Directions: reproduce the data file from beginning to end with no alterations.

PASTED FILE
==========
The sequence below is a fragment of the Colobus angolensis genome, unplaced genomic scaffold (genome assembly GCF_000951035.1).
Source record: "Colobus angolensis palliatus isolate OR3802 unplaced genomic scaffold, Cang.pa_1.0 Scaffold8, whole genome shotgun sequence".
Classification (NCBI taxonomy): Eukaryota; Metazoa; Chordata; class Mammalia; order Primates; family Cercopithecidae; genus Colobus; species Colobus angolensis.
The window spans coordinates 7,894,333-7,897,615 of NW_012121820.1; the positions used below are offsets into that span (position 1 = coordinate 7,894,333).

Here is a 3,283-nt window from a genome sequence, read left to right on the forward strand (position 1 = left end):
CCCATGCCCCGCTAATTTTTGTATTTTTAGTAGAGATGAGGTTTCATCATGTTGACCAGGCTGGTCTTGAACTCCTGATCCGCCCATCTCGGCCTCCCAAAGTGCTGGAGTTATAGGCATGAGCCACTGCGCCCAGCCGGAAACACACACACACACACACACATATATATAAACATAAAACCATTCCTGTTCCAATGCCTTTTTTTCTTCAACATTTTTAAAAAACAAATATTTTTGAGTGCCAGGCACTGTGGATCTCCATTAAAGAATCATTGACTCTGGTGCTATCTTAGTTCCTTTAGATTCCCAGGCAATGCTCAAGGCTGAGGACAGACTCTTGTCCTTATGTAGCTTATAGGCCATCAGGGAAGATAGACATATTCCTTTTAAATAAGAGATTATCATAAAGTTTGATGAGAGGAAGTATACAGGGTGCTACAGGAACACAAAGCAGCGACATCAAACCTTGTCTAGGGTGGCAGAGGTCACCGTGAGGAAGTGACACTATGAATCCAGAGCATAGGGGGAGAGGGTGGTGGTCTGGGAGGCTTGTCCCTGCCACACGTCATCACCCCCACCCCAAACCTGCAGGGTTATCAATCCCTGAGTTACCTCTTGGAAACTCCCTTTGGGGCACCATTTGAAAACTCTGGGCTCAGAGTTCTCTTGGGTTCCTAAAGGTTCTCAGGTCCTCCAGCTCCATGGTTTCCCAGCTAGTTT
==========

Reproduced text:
The sequence below is a fragment of the Colobus angolensis genome, unplaced genomic scaffold (genome assembly GCF_000951035.1).
Source record: "Colobus angolensis palliatus isolate OR3802 unplaced genomic scaffold, Cang.pa_1.0 Scaffold8, whole genome shotgun sequence".
Classification (NCBI taxonomy): Eukaryota; Metazoa; Chordata; class Mammalia; order Primates; family Cercopithecidae; genus Colobus; species Colobus angolensis.
The window spans coordinates 7,894,333-7,897,615 of NW_012121820.1; the positions used below are offsets into that span (position 1 = coordinate 7,894,333).

Here is a 3,283-nt window from a genome sequence, read left to right on the forward strand (position 1 = left end):
CCCATGCCCCGCTAATTTTTGTATTTTTAGTAGAGATGAGGTTTCATCATGTTGACCAGGCTGGTCTTGAACTCCTGATCCGCCCATCTCGGCCTCCCAAAGTGCTGGAGTTATAGGCATGAGCCACTGCGCCCAGCCGGAAACACACACACACACACACACATATATATAAACATAAAACCATTCCTGTTCCAATGCCTTTTTTTCTTCAACATTTTTAAAAAACAAATATTTTTGAGTGCCAGGCACTGTGGATCTCCATTAAAGAATCATTGACTCTGGTGCTATCTTAGTTCCTTTAGATTCCCAGGCAATGCTCAAGGCTGAGGACAGACTCTTGTCCTTATGTAGCTTATAGGCCATCAGGGAAGATAGACATATTCCTTTTAAATAAGAGATTATCATAAAGTTTGATGAGAGGAAGTATACAGGGTGCTACAGGAACACAAAGCAGCGACATCAAACCTTGTCTAGGGTGGCAGAGGTCACCGTGAGGAAGTGACACTATGAATCCAGAGCATAGGGGGAGAGGGTGGTGGTCTGGGAGGCTTGTCCCTGCCACACGTCATCACCCCCACCCCAAACCTGCAGGGTTATCAATCCCTGAGTTACCTCTTGGAAACTCCCTTTGGGGCACCATTTGAAAACTCTGGGCTCAGAGTTCTCTTGGGTTCCTAAAGGTTCTCAGGTCCTCCAGCTCCATGGTTTCCCAGCTAGTTT